Camden Courier-Post - May 22, 1980

Phillies undaunted by threat of strike


By Rusty Pray of the Courier-Pos


PHILADELPHIA – The average baseball fan attending last night’s game between the Phillies and the Cincinnati Reds would have left Veterans Stadium knowing two things: that the strike by major league players was just hours away, and that the game he had just witnessed was performed in a highly-professional, entertaining manner.


Just as it was hard not to consider that last night was the eve of the strike, so it was difficult to ignore the fact that both clubs produced an admirable effort that would conclude as a 9-8 Phillies' victory.


Dallas Green, who managed the Phils in what might well have been their 1980 finale, noticed it. Greg Luzinski, who homered in the second and drove in the game-tying run in the bottom of the ninth, was aware of it. And Mike Schmidt, whose aggressive baserunning was the centerpiece of a ninth-inning rally, knew it.


"I'VE GOT enough faith in the people out there," said Green, pointing toward the clubhouse from behind his office desk, "to know that they want to play baseball.


"Yes, they're thinking about the strike. Yes, they're as puzzled as we are over what's going to happen. But I think they showed professionalism tonight."


That professionalism could be seen in Luzinski, who put on an awesome offensive display in the three-game series. His home run, a single in the sixth and the single that sent Schmidt home with the tying run in the ninth, gave Luzinski seven hits – four of them home runs – in his last nine at bats.


"There's no question today was different," he said. "There's a telegram from Marvin Miller (the executive director of the Major League Players Association) on the board about the strike. There was a definite mood around the batting cage (prior to the game) among the players and coaches hoping that it (a new Basic Agreement) would be signed."


BUT THE mood was not one of optimism. Rather, the players and coaches seemed to accept the inevitability of a walkout, then went about the business of playing one more game before tonight's midnight strike deadline.


Making the most of the final pre-strike hours, Schmidt walked twice, doubled twice and scored three runs. His second double, coming in the ninth, was a prime example of the kind of aggressive philosophy Green would like the Phillies to follow.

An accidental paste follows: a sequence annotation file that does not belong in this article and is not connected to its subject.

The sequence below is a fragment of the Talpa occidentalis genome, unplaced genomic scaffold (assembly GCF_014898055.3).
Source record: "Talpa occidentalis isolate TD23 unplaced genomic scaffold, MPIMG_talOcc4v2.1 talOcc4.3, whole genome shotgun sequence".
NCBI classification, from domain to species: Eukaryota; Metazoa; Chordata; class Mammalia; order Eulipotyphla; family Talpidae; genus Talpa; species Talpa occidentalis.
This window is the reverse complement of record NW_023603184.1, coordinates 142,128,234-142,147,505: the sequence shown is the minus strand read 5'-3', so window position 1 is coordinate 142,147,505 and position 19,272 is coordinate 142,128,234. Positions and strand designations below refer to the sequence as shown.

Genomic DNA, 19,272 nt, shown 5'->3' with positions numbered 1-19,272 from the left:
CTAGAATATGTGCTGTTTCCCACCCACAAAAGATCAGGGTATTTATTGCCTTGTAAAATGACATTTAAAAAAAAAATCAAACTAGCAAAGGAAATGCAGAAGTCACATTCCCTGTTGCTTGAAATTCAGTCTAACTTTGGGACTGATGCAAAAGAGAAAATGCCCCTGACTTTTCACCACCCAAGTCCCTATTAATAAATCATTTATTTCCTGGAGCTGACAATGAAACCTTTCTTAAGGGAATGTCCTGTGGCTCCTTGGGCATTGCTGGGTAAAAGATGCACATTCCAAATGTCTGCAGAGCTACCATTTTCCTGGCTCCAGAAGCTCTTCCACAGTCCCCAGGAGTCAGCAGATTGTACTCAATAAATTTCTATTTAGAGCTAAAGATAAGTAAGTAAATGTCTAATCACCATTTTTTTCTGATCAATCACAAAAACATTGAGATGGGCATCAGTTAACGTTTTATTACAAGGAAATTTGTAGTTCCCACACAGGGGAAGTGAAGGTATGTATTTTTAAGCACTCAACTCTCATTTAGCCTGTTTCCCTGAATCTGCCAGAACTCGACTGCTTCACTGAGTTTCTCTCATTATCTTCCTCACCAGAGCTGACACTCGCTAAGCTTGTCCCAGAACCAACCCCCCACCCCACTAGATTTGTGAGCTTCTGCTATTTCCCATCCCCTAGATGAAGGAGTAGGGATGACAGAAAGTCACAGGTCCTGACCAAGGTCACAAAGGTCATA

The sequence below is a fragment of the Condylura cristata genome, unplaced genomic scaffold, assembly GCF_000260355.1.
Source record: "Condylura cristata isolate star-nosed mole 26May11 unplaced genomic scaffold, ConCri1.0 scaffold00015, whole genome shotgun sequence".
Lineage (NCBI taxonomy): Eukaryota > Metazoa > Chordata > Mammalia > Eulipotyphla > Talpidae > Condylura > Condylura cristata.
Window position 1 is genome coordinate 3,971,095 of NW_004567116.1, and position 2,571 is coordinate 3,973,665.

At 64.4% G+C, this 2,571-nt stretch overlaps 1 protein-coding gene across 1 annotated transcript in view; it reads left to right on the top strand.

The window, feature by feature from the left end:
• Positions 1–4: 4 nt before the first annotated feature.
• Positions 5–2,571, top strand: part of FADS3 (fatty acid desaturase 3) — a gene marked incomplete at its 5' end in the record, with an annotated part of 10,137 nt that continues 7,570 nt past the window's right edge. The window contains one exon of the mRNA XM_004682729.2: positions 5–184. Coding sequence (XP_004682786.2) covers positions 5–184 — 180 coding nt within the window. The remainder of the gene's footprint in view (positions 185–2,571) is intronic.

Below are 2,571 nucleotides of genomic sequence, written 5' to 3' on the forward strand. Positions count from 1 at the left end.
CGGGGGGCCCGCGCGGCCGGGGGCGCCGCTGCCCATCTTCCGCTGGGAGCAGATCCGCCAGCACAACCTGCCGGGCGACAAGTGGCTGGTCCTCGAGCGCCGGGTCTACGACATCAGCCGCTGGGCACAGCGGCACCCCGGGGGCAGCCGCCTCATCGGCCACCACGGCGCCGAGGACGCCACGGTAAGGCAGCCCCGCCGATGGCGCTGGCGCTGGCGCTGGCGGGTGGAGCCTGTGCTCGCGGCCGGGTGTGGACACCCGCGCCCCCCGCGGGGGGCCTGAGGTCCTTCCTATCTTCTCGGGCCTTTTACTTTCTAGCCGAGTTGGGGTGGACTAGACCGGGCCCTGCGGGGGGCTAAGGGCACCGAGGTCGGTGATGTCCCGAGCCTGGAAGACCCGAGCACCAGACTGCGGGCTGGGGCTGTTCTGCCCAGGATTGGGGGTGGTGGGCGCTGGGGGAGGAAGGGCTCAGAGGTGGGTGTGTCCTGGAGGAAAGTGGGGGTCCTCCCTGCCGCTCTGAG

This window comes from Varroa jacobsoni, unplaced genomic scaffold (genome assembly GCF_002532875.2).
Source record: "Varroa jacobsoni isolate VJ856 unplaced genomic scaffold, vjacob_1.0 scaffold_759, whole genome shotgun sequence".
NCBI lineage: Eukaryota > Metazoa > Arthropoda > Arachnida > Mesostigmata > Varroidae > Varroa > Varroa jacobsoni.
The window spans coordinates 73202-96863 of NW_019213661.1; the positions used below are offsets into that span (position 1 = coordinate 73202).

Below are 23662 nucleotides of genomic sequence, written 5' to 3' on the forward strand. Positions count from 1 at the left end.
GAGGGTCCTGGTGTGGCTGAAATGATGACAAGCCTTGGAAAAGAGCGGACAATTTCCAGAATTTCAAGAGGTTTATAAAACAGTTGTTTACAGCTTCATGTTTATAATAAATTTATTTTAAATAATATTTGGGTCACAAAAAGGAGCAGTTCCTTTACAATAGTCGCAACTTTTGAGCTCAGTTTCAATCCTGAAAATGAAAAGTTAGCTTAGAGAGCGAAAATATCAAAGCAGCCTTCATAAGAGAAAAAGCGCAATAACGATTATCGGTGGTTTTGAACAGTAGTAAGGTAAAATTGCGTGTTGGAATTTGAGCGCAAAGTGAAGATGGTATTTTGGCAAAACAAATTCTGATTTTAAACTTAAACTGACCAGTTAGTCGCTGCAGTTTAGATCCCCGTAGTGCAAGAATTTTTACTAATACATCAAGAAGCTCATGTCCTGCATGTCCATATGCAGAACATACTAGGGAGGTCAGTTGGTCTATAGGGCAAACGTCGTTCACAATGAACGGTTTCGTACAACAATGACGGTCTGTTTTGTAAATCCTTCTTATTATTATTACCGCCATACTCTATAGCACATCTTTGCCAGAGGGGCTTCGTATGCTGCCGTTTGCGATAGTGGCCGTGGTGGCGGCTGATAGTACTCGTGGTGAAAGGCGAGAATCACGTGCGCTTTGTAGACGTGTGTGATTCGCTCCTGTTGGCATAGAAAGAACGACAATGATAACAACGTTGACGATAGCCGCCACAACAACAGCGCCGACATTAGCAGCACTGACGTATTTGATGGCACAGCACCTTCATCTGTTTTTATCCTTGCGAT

Schmidt opened the inning with a ground ball that hit a seam in the AstroTurf and bounced over the glove of Cincinnati third baseman Ray Knight. Left fielder George Foster tracked the ball down and fired to second base. But his throw was not good enough to get Schmidt, who slid, neatly around the tag.


"It was," Schmidt shrugged, "just instinct. I saw it bad-hop him (Knight) and, when a ball bad-hops a guy, you automatically think second. A good throw might have had me, but that's always the case when you play aggressive baseball."


IRONICALLY, it was overly-aggressive baserunning that won the game. After pinchhitter Del Unser walked and Garry Maddox flied out, Manny Trillo lifted a liner in the direction of right fielder Dave Collins. Lonnie Smith, pinch-running for Luzinski, took off as the ball was hit and was rounding third when Collins and the ball intersected.


By all rights, Smith should have been an easy double-play victim. But Collins, perhaps distracted by Smith's blunder, took his eye off the ball and dropped it. Smith scored on the error and the game – maybe the season – was over.


"That," said Green, "was not a very good play. It was inexperience more than anything else. But it distracted the right fielder.


"He (Smith) was intent on scoring the winning run, I'll say that for him. I told him when I sent him out there, 'You're the winning run. Go get it.' He took me to heart."


THERE WERE other signs that the impending strike failed to leave its mark on the game. Pete Rose played some flashy defense at first, diving to turn a couple potential base hits into outs. Similarly, Reds first baseman Dan Driessen, after dropping a foul hall that opened the door for Tom Seaver to walk home a run in the first, made a diving stab of a Ramon Aviles line drive and turned that into a double play.


Keith Moreland; catching in place of the beleaguered Bob Boone, smashed his first major league home run, as did Aviles, who played shortstop in place of Larry Bowa.


All pf it, in fact, added up to a game the average fan could appreciate; to a game that refused to be upstaged by the coming strike.


PHIL UPS – Luzinski, who went into the series against the Reds with a .243 average, is now hitting .278 and leads the majors in homers with 11... Schmidt is second with 10… Seaver, usually poison to the Phils, allowed six hits, five earned runs and walked four in 1 innings... Steve Carlton could face Houston's Nolan Ryan tomorrow night should a strike somehow be averted.